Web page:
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Tonight I am revisiting the Clara Oswald episodes from this past season of Doctor Who. While watching “The Bells of St John,” I noticed something interesting, a very specific detail that got my mind rambling off (as it does) on all sorts of little theories. I’m going to ramble about them now and see if I get anywhere. Coming with me? Geronimo!

“I don’t know where I am.”

The episode begins with a warning: people are being uploaded into a giant computer database and they all say this same phrase. They don’t know where they are because they have ceased to exist in the physical space.

Clara, of course, gets uploaded twice; the first time the Doctor interrupts but not before she’s received her “computer package” which makes her as smart at computers as the giant database, or so it seems. The second time, she’s “fully integrated” and the Doctor must get everyone in the database downloaded to get her back. Each time she keeps on repeating “I don’t know where I am,” just like all the others.

Clara really is one for the repeated phrase. We know, thanks to “The Name of the Doctor,” that her catchphrase is from the moment she jumps into the Doctor’s time stream. “Run, you clever boy, and remember” is repeated each time she’s about to die in the other episodes. What’s really interesting is that at the very beginning and at the very end of “Name,” she repeats another phrase: “I don’t know where I am.”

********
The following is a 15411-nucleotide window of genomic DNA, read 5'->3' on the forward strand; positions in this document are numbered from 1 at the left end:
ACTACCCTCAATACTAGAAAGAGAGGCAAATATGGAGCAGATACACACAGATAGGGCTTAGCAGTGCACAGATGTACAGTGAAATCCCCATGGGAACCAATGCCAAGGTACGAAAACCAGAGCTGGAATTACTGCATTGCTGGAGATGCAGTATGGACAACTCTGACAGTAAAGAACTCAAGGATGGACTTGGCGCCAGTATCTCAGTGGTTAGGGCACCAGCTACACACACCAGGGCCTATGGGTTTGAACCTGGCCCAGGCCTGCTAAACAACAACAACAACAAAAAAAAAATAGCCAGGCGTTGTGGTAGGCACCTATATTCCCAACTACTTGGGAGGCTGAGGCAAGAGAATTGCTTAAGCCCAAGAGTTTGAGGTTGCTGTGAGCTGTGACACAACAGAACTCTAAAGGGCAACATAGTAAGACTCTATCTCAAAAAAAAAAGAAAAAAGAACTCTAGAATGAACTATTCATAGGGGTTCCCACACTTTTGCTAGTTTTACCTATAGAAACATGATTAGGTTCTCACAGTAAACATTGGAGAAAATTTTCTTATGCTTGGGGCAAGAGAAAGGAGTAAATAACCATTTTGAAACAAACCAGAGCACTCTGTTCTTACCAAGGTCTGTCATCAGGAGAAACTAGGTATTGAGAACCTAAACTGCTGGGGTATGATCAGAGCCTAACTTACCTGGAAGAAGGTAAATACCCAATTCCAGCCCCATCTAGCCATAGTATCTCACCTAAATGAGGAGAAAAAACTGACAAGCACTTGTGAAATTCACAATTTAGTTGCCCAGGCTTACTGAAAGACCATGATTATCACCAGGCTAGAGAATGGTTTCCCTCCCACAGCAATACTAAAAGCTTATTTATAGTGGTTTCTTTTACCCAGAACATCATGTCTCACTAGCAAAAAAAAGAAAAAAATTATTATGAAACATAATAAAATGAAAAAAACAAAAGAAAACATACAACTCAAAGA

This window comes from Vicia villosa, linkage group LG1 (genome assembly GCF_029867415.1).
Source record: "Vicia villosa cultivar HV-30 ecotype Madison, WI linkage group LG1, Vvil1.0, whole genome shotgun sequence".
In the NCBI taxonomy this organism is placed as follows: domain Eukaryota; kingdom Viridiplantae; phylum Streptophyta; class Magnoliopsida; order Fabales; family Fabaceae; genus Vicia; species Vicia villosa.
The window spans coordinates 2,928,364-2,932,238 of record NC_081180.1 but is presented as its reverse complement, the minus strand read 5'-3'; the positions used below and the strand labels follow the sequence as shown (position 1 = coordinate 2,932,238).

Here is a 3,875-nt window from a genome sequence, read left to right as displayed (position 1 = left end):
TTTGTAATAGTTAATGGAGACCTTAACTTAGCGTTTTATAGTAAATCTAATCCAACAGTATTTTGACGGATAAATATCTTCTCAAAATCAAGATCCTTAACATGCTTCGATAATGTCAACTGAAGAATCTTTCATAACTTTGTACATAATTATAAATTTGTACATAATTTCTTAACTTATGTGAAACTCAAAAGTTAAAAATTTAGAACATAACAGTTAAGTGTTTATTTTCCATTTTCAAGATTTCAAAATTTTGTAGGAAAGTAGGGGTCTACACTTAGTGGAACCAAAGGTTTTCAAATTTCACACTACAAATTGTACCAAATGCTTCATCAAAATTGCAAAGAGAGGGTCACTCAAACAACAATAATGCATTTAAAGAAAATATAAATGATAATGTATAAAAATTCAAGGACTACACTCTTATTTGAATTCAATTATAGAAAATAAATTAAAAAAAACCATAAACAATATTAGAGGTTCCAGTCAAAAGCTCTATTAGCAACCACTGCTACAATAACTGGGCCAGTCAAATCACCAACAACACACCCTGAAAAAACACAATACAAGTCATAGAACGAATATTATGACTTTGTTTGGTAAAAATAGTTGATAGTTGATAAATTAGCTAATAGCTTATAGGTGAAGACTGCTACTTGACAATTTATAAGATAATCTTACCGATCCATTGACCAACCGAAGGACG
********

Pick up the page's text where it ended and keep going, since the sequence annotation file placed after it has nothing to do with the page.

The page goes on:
She says this as she’s falling through the Doctor’s time stream, living through his entire history and stopping the Great Intelligence from killing him at every point in time. She was born to save the Doctor and she saves the Doctor again and again by being born. The episode implies that she sends the leaf that causes her parents to meet and have her…

…which means that Clara is essentially a time loop. This is where we get into Wild Speculation with a dash of Theorizing and Guesswork for good measure.

If Clara sent the leaf that caused one of her selves to be born, and we think it is the “original” Clara (Clara Prime), then she creates herself. That’s a bit confusing and a bit too Bad Wolf for my liking. But, if the Clara that sends the leaf is a version created when she jumped into the Doctor’s time stream, then where does Clara Prime actually originate? Is the Doctor traveling with Clara Prime, or is he traveling with a “Saving the Doctor” Clara? Or is it a combination?

It bothered me in the 50th special, “Day of the Doctor,” that even though the season ended with Clara and the Doctor both inside his mind, that there was no explanation for how they got back out of his mind. He asks her to trust him, to let him save her, and they see the War Doctor… and then she’s in a school?